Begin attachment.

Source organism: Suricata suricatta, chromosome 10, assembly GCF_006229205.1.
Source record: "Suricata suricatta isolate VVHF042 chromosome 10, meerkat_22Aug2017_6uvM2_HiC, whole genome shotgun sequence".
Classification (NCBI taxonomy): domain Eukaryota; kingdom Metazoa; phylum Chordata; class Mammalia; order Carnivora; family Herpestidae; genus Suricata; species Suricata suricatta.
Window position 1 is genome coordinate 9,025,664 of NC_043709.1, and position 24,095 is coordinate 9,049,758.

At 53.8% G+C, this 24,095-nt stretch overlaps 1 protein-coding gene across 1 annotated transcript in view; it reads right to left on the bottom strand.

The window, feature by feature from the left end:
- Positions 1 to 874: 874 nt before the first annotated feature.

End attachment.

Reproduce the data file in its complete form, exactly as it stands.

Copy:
Source organism: Suricata suricatta, chromosome 10, assembly GCF_006229205.1.
Source record: "Suricata suricatta isolate VVHF042 chromosome 10, meerkat_22Aug2017_6uvM2_HiC, whole genome shotgun sequence".
Classification (NCBI taxonomy): domain Eukaryota; kingdom Metazoa; phylum Chordata; class Mammalia; order Carnivora; family Herpestidae; genus Suricata; species Suricata suricatta.
Window position 1 is genome coordinate 9,025,664 of NC_043709.1, and position 24,095 is coordinate 9,049,758.

At 53.8% G+C, this 24,095-nt stretch overlaps 1 protein-coding gene across 1 annotated transcript in view; it reads right to left on the bottom strand.

The window, feature by feature from the left end:
- Positions 1 to 874: 874 nt before the first annotated feature.